I used to hate you.
I think I spent all of 2006 in a grocery store aisle, looking for the next product that promised to smooth you out. The next brightly-colored bottle of goop that promised to slick you down. The next electrical metal contraption that promised to iron you flat.
I used to hate the little tendrils that framed my face like grapevines. I used to hate the ends that curled up and out instead of down and under. I used to hate how you stubbornly held your shape, even when all the other girls’ hair could bounce from hairstyle to hairstyle with barely a ripple, fanning out thick and glossy like a yard of silk.
You were too poofy, too voluminous, too Victorian for a time when sleek, slender hair was all the rage. Funny thing is, I don’t think I would have minded you, if it were up to me. But it was middle school. It was 2006. And so it wasn’t up to me.
I wanted to blend in, to be cool, to be like the others. And you refused me every time. You forced me to stand out, to be unusual, to be myself. And I hated it. I was awkward as it was. I didn’t need any help from you.
“Your hair is gorgeous. Trust me,” my mother would say. “I used to pay good money for hair like that.”
I didn’t trust her, because most preteens don’t. Especially when it comes to hair. And the fact that she paid good money in the 90s to look like me wasn’t comforting. The 90s weren’t cool then like they are now.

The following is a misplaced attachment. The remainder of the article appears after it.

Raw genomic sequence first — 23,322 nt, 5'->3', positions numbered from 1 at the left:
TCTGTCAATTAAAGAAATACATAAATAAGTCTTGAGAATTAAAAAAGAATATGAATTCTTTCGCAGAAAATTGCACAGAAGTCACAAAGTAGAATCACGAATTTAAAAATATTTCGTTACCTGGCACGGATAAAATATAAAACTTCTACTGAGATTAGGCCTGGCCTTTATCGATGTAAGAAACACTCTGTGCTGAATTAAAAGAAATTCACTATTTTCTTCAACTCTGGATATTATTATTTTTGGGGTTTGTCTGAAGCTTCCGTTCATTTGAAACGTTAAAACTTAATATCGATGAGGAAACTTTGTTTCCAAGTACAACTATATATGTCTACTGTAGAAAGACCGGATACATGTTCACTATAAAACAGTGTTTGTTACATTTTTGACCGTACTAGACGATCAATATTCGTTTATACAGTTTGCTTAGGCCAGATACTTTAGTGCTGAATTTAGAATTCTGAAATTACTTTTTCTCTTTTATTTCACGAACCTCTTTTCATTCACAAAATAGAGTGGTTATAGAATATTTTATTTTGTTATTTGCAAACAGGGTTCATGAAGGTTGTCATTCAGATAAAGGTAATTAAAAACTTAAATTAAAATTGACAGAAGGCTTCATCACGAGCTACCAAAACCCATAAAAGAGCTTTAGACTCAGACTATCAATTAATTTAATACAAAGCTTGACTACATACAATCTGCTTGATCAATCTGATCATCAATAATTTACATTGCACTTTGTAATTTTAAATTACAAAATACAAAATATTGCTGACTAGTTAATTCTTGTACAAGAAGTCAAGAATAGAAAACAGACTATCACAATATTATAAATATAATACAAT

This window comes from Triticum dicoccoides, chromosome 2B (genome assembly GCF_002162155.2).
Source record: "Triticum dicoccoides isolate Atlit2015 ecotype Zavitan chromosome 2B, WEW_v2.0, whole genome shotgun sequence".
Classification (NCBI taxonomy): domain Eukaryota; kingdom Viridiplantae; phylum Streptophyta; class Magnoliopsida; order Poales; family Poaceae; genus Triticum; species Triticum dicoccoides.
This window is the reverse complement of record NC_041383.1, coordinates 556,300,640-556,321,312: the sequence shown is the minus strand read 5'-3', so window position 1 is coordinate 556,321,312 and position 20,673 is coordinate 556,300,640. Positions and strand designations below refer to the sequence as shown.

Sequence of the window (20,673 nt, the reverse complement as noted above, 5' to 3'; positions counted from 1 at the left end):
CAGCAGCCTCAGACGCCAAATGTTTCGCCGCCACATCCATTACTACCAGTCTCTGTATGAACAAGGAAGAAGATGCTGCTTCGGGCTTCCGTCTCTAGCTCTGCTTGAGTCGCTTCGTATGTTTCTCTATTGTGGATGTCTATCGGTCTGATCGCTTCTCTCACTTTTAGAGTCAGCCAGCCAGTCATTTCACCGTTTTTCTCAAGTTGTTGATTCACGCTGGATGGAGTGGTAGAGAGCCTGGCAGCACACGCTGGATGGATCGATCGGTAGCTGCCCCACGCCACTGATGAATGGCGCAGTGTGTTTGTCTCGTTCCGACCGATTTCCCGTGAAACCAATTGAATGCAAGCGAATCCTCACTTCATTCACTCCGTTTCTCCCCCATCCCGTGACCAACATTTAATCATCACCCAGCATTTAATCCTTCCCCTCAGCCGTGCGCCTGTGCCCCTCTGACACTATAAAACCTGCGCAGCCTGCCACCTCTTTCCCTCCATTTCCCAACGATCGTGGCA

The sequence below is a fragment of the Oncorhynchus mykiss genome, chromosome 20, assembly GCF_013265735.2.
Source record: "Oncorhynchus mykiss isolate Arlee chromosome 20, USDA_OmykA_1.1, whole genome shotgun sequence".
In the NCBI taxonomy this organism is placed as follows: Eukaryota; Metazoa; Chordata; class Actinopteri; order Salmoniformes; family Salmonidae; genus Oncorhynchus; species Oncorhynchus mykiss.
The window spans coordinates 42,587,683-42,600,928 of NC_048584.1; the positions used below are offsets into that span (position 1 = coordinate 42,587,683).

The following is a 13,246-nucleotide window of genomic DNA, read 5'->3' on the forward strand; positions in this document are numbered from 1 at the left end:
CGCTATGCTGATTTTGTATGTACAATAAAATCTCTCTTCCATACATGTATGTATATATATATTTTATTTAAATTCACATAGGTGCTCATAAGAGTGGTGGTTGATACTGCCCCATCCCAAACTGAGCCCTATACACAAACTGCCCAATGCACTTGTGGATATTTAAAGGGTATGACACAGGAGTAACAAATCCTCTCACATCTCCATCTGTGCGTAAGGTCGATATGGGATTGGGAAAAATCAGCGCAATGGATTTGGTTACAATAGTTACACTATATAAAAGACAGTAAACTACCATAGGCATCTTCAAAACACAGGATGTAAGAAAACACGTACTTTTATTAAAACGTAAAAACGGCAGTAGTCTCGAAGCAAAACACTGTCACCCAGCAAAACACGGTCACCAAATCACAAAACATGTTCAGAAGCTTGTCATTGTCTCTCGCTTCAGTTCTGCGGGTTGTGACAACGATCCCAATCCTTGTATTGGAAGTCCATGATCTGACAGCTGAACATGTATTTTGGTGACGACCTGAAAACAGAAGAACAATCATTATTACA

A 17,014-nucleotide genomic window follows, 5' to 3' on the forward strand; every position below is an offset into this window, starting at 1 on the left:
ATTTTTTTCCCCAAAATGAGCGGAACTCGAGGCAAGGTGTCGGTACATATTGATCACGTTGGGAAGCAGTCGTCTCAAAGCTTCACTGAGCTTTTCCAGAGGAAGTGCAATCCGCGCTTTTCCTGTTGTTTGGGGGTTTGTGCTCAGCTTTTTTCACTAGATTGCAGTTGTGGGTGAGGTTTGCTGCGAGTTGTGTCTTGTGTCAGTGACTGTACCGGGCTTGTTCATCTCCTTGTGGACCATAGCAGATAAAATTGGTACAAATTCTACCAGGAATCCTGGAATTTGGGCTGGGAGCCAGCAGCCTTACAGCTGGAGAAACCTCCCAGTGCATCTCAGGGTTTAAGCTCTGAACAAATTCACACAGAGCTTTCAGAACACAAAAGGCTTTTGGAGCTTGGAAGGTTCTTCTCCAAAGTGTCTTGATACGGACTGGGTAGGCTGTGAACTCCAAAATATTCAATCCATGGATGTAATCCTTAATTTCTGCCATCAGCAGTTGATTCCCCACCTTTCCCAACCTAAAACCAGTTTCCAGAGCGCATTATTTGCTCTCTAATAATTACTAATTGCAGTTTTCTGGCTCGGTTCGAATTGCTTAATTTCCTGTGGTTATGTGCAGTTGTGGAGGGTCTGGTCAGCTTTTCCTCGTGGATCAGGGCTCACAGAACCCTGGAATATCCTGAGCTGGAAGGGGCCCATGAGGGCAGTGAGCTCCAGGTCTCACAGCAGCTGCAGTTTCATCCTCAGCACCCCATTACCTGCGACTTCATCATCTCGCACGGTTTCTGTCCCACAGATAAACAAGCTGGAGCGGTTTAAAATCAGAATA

When I was seventeen, I finally learned how to use a straightener. I ironed you out every day. You were finally glossy and shiny and slippery, like everyone else’s hair. You were hell to keep in a ponytail, and I had to use twice the amount of bobby pins, but I didn’t care. I blended in. I was cool. I was like the others.
(Until it got humid. Or rained. Or I went swimming.)
I snagged my first boyfriend the year I started ironing you out. One day I went to his house and we took a walk through the woods. It started to rain, heavy sheets of water over the trees. I was aghast. You were returning to yourself with each heavy drop.
“Can I borrow your sister’s hair straightener?” I asked him.
“But why? Your hair’s so pretty,” he said.
And then I got braver and let you out. I let the tendrils frame my face, the ringlets twist tighter and tighter, the waves squiggle up and down. I let you fall down my back, fanning out like a cut of heavy brocade. I let you play with the wind.
And slowly I realized I loved you. On days I ironed you out, I missed you. I didn’t recognize myself until I let you come back.
(I married the man you helped me snag.)
We have a lot in common, you and I. We’re moody. We’re whimsical. We’re hopelessly old-fashioned.
And sometimes, you still have a mind of your own. Sometimes you’re belligerent. Sometimes you frizz over yourself like mist on a lake, or you feel coarse as wool and you scratch my hands.
Sometimes, usually on days I’m most frustrated with you, my best friend will tell me, “Your hair is so happy today.”
And I realize she’s right.
So every day I try to notice how happy you are, now that you’re not always smoothed out, slicked down, or ironed flat. I start to notice how lovely it is that you’re happy. How lovely you are because you’re happy.
And it makes me happy too.